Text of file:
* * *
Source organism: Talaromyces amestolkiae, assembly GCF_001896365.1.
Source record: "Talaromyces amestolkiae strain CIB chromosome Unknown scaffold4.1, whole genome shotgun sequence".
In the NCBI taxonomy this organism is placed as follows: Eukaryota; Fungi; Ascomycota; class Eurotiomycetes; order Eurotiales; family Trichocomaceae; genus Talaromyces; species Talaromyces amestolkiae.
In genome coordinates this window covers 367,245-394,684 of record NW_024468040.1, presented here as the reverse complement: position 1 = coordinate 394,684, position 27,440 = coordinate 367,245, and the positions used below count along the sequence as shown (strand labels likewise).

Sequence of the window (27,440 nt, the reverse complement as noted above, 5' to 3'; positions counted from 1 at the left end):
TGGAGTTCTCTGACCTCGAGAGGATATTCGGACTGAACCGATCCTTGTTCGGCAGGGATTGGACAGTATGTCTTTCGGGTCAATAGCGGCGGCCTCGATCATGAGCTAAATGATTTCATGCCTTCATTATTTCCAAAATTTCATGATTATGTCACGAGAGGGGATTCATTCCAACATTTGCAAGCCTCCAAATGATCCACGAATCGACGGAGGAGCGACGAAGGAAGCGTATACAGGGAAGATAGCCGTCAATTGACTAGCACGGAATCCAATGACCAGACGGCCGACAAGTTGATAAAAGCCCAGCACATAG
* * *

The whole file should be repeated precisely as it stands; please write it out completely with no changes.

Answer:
Source organism: Talaromyces amestolkiae, assembly GCF_001896365.1.
Source record: "Talaromyces amestolkiae strain CIB chromosome Unknown scaffold4.1, whole genome shotgun sequence".
In the NCBI taxonomy this organism is placed as follows: Eukaryota; Fungi; Ascomycota; class Eurotiomycetes; order Eurotiales; family Trichocomaceae; genus Talaromyces; species Talaromyces amestolkiae.
In genome coordinates this window covers 367,245-394,684 of record NW_024468040.1, presented here as the reverse complement: position 1 = coordinate 394,684, position 27,440 = coordinate 367,245, and the positions used below count along the sequence as shown (strand labels likewise).

Sequence of the window (27,440 nt, the reverse complement as noted above, 5' to 3'; positions counted from 1 at the left end):
TGGAGTTCTCTGACCTCGAGAGGATATTCGGACTGAACCGATCCTTGTTCGGCAGGGATTGGACAGTATGTCTTTCGGGTCAATAGCGGCGGCCTCGATCATGAGCTAAATGATTTCATGCCTTCATTATTTCCAAAATTTCATGATTATGTCACGAGAGGGGATTCATTCCAACATTTGCAAGCCTCCAAATGATCCACGAATCGACGGAGGAGCGACGAAGGAAGCGTATACAGGGAAGATAGCCGTCAATTGACTAGCACGGAATCCAATGACCAGACGGCCGACAAGTTGATAAAAGCCCAGCACATAG